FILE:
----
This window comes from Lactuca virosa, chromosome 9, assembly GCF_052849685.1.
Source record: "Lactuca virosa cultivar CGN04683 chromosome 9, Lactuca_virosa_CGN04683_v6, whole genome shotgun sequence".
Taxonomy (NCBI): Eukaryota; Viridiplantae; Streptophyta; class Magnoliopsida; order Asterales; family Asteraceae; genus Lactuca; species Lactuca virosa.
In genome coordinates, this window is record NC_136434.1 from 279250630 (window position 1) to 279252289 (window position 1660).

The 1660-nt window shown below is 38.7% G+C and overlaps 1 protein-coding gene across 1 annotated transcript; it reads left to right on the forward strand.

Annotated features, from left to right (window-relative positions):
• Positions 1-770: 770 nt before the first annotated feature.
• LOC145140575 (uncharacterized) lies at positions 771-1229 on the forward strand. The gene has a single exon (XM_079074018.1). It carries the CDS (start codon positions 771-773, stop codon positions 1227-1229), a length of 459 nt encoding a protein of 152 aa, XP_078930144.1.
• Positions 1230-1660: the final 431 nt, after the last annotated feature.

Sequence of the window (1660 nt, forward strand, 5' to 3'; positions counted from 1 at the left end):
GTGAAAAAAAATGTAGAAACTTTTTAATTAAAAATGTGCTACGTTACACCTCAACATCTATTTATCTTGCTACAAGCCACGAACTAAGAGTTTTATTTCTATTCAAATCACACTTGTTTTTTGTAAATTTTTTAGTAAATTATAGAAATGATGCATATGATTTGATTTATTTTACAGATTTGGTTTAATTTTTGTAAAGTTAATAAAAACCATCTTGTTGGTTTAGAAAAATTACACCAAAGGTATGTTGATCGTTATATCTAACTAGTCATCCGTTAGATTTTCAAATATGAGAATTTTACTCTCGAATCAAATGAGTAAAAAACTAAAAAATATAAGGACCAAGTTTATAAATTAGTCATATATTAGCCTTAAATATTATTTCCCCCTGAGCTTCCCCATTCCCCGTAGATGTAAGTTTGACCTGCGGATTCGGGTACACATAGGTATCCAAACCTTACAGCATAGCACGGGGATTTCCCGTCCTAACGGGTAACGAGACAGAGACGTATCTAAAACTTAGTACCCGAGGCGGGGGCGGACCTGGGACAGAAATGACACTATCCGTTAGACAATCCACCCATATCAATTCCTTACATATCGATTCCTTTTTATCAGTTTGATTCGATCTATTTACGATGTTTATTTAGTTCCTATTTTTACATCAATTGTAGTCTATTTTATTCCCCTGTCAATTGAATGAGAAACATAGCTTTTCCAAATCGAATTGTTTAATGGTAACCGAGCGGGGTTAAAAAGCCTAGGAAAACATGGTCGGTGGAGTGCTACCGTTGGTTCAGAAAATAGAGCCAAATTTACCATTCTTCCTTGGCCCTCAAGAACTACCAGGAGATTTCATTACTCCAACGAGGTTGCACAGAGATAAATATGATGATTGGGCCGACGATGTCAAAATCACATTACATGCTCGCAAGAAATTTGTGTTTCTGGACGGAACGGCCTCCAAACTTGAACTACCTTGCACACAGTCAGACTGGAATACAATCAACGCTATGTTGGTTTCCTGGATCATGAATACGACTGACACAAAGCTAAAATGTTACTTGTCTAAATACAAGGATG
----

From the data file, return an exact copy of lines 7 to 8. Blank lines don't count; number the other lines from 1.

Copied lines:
• Positions 1-770: 770 nt before the first annotated feature.
• LOC145140575 (uncharacterized) lies at positions 771-1229 on the forward strand. The gene has a single exon (XM_079074018.1). It carries the CDS (start codon positions 771-773, stop codon positions 1227-1229), a length of 459 nt encoding a protein of 152 aa, XP_078930144.1.